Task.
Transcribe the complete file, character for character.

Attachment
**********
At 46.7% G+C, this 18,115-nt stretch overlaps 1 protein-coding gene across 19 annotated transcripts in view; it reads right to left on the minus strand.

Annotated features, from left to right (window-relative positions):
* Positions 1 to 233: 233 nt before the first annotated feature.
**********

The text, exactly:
At 46.7% G+C, this 18,115-nt stretch overlaps 1 protein-coding gene across 19 annotated transcripts in view; it reads right to left on the minus strand.

Annotated features, from left to right (window-relative positions):
* Positions 1 to 233: 233 nt before the first annotated feature.